In this guest post, Ania Kubiak (main photo), A/NZ country manager at Lucid, offers her tips on how to align your brand with customers’ fast-moving expectations…
In today’s digital world, the speed at which consumers’ perspectives and opinions on political and social environments is changing faster than ever before. Consumers are inundated with new information daily that forces them to consider the interests, alliances, and causes that matter most to them.
The COVID-19 pandemic has seen the acceleration and adoption of e-commerce and digital technologies around the world, including Australia. For companies, there’s never been a more important time than now to connect with the consumer and win loyalty and trust that is meaningful, personal and authentic.
To do so, marketers must have an idea of consumers’ sentiments in real-time (or close to it) in order to be successful and create meaningful campaigns. An ad that was appropriate a month ago can suddenly feel tone deaf a month later. This can result in you risking a financial hit from unnecessary ad spend and potentially damaging your brand’s image.
So, how can brands best respond to these fluctuating or nuanced consumer sentiments? The solution goes beyond strategic creative planning. To be successful, we need to truly understand consumer behaviours and patterns and to achieve this, doing more research is the key.
How consumer data plays into a marketing strategy
As businesses start to think deeper into what the post-pandemic era will look like, more marketers are relying on data analysis to understand how best to reach and relate to the unpredictable interests of today’s consumers. The answer to this is first-party data.
Unlike other types of tracking data, first-party data is sourced directly from customers. It is collected and owned by the company, through a consent-based process that leverages market research tactics to aggregate and analyse the data.
First-party data is a valuable tool for marketers as it allows for the most accurate, relevant insights for understanding audiences. In today’s always-on environment, it’s important to gauge sentiment straight from consumers to inform the way marketers will engage with them.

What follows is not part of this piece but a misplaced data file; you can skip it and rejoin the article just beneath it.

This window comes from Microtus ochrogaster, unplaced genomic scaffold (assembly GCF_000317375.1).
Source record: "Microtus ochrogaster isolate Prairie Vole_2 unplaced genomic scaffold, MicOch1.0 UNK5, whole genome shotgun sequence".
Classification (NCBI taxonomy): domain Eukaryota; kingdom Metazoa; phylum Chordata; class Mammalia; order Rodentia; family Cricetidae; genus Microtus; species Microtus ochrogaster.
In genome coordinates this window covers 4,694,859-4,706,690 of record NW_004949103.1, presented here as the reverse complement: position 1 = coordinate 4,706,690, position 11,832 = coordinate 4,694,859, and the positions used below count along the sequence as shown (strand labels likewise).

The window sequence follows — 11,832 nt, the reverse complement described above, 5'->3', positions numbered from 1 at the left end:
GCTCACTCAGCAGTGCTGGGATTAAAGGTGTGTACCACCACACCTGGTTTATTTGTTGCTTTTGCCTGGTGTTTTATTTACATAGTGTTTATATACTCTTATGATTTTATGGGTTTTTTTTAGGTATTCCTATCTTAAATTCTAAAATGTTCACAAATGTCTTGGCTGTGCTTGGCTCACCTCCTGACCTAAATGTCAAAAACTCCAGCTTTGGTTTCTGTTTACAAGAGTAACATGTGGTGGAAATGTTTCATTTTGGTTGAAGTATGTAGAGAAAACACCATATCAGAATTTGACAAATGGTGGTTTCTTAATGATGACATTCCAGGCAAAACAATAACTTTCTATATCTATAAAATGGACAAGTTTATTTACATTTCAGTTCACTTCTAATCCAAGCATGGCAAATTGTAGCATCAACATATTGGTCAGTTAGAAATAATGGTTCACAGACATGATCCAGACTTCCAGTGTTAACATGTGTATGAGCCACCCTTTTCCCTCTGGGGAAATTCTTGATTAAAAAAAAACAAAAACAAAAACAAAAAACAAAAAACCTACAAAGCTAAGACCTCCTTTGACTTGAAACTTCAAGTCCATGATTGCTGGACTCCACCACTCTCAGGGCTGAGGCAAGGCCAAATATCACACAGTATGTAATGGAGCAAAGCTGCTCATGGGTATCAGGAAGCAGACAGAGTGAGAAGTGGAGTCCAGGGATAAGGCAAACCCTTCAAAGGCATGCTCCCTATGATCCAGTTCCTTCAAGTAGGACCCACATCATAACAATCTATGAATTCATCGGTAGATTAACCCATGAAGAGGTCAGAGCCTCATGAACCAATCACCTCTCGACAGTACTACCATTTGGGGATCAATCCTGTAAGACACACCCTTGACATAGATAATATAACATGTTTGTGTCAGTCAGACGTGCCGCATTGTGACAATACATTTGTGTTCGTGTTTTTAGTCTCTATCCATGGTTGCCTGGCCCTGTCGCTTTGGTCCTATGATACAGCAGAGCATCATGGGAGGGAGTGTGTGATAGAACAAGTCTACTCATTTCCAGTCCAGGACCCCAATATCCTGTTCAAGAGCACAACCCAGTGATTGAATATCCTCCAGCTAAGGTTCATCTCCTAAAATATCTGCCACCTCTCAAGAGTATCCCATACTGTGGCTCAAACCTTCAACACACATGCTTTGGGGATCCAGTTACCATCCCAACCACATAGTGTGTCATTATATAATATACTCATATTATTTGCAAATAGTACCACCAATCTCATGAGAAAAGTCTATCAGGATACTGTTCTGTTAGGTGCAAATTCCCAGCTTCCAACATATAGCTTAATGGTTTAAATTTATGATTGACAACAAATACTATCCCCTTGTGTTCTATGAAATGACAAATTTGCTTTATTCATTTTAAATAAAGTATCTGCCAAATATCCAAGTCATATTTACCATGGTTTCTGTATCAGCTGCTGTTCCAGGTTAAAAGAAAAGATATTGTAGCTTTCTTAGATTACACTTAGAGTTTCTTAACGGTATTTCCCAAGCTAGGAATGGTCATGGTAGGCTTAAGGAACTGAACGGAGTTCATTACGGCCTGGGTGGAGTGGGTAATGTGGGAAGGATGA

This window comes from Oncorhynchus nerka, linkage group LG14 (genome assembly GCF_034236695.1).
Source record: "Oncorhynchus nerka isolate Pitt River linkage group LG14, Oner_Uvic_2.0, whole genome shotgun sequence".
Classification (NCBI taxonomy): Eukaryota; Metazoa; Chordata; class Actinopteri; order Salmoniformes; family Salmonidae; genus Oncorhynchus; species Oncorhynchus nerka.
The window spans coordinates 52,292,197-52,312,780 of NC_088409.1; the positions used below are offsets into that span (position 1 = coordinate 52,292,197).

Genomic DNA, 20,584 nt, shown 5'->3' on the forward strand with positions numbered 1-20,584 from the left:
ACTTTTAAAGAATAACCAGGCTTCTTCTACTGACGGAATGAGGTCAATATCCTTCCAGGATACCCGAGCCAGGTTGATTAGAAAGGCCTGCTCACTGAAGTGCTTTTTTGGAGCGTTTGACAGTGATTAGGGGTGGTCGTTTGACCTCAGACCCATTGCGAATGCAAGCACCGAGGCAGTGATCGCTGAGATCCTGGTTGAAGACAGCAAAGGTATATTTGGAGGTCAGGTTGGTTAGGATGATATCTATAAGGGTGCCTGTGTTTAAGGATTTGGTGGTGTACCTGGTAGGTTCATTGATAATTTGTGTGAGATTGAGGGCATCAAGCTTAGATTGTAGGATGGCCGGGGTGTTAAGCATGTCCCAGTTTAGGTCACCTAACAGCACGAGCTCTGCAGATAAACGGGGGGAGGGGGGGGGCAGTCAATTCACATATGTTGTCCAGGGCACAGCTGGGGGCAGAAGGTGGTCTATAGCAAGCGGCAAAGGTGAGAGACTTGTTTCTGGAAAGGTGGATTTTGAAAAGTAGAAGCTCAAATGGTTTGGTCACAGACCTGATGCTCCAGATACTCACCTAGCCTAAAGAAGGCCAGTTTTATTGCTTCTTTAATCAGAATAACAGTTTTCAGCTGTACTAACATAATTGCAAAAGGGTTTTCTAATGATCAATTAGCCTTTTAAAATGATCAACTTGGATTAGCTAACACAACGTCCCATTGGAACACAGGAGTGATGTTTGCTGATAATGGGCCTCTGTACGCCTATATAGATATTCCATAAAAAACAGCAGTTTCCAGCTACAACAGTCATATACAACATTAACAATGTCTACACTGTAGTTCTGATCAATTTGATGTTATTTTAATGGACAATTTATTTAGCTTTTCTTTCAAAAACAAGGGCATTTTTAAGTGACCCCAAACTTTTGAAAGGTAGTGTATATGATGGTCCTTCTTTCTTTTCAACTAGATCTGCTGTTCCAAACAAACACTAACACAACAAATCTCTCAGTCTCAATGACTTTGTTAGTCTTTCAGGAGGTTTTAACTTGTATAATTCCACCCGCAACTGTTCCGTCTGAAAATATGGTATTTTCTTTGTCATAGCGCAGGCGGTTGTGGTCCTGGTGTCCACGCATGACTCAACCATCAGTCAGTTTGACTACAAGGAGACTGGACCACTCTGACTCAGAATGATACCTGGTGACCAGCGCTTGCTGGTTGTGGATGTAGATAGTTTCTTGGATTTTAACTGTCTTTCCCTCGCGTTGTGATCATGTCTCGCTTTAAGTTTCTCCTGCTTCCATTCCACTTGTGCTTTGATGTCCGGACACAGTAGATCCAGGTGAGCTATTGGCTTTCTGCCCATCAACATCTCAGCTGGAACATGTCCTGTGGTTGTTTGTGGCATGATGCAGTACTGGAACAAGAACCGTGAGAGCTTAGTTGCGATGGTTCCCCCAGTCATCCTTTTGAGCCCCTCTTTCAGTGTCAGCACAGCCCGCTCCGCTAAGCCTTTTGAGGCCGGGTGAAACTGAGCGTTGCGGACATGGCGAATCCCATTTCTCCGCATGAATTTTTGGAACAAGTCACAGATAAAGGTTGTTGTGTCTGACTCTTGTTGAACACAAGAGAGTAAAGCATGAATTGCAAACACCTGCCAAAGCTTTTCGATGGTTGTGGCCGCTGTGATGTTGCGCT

Procuring first-party data: what you need to know
Ultimately, you want a first-party data source that can scale. Anyone with a basic understanding of market research knows that a large pool of survey respondents is better than a small group – especially if you need fast, timely insights. The market research industry collects and generates data by investing in new research technology that brings a greater number of vetted respondents to marketers like you.
It’s also important to use first-party data that is granular. Brands must have a thorough understanding of what their consumers are interested in, what actions they take on a daily basis, and other identifying factors that provide more personal insights. Without those identifiers, brands lose the opportunity to connect with consumers in authentic and meaningful ways.
Why do we need both of these elements simultaneously? That’s because authentic consumer sentiment is more vital than ever. Amazon is a good example. It knows what its customers buy and when. Amazon then uses that first-party information to suggest additional purchases and serve ads to those same users on both Amazon-owned properties and the Internet at large. Gated publishers use their first-party information for similar purposes (to serve users relevant content and advertising that will resonate), allowing for a more “personalised” experience.
What will your new marketing plan look like?
Collecting real-time data to make real-time decisions is going to make or break marketing plans in the future. If marketers correctly leverage those insights, they can more effectively optimise media targeting and placements; and with consumer sentiment changing so often, purchase behaviour must be tailored based on those shifts.
You’ll also gain a stronger understanding of niche buying behaviours across verticals. Are Australian consumers still concerned about getting their hands on hand sanitisers and toilet paper? Are they finally feeling comfortable enough to travel again and need new luggage? First-party insights can make you aware of changes in consumer behaviours as they happen. You can even analyse fast-changing consumption patterns by looking at industry conversations and then at your data.
As brands evaluate direct consumer sentiment and consider how major changes in the world are impacting them, it’s important to recognise the similarities and differences between consumer groups. When enacting analytics, brands must integrate a diverse set of information to uncover responses that show the diversity of a consumer base.
The ability to connect with the consumer and to create meaningful campaigns in a post-COVID world has never been more imperative. Using insightful data as a guide can significantly assist brands in their current marketing decisions while providing value-added interactions with consumers and provide valuable insights for future planning.
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